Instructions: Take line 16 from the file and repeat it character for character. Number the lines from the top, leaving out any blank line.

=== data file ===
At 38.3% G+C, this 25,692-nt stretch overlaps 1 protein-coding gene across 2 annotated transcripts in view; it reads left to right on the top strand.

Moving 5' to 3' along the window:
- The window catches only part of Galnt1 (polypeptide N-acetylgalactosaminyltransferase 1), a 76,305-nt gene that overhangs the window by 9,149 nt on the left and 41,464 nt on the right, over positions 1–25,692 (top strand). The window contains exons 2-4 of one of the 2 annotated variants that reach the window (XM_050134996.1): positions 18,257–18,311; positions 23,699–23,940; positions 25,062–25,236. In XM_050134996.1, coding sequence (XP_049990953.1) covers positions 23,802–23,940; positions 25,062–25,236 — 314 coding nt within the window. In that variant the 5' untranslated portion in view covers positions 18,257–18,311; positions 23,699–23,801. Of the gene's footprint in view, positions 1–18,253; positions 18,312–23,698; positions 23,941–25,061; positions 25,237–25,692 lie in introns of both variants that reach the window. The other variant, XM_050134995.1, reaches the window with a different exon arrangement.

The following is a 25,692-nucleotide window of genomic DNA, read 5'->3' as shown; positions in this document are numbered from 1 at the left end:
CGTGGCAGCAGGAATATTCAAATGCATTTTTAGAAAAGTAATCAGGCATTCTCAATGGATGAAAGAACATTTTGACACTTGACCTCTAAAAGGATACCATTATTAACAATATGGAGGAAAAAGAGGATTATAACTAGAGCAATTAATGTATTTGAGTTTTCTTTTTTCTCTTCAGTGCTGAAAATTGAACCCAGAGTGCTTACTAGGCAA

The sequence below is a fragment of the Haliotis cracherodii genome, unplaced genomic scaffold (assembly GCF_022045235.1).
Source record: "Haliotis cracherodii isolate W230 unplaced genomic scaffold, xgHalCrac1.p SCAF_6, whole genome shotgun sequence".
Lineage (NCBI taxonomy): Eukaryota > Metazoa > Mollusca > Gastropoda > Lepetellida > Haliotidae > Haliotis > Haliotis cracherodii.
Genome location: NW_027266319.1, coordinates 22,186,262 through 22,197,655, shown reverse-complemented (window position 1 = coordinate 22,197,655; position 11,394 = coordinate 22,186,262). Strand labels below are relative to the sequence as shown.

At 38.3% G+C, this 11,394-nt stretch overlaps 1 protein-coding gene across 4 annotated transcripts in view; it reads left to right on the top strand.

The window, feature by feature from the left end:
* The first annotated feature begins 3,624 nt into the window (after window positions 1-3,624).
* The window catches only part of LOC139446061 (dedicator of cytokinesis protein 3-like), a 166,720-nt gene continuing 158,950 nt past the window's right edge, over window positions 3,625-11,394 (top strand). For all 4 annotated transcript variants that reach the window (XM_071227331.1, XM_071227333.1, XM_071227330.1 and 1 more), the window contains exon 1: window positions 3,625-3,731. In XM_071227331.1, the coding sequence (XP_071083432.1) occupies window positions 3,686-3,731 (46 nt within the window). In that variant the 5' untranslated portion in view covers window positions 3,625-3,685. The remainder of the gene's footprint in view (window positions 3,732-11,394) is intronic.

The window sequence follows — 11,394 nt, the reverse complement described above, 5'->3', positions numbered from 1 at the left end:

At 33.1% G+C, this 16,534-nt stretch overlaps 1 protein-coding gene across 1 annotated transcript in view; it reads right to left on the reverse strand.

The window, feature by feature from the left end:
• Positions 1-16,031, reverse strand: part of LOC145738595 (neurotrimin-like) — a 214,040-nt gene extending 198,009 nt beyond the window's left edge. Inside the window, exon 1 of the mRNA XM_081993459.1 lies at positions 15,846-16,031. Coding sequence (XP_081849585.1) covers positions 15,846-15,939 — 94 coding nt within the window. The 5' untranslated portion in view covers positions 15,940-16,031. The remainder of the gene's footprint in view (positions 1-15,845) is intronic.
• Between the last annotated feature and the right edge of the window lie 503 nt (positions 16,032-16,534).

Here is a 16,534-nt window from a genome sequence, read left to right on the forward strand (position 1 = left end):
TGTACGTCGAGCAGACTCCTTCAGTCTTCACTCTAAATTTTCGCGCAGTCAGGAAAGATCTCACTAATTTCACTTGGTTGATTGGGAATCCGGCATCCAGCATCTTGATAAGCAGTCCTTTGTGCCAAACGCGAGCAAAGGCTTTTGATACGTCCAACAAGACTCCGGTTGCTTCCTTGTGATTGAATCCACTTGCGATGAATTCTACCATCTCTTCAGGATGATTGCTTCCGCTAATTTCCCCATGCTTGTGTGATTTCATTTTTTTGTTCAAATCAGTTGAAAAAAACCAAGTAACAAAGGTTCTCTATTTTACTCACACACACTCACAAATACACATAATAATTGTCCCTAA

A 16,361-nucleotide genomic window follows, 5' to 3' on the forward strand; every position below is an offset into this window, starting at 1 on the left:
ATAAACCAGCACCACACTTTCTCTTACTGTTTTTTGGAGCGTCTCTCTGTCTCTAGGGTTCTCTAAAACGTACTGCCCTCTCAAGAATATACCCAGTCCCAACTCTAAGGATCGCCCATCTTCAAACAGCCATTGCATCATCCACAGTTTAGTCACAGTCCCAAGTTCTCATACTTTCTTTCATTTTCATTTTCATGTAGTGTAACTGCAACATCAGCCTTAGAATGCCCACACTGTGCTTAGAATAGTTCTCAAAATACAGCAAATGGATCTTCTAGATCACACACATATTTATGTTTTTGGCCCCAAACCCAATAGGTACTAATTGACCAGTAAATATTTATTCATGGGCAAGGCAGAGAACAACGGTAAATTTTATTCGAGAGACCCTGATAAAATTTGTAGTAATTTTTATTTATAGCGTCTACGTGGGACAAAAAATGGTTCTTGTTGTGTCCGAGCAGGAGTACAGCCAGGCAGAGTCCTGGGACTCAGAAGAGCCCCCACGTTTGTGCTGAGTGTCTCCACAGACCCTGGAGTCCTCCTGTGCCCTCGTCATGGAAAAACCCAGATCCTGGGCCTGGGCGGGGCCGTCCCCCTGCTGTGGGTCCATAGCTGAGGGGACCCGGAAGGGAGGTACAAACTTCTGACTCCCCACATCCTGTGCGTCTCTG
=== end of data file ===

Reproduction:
The window, feature by feature from the left end: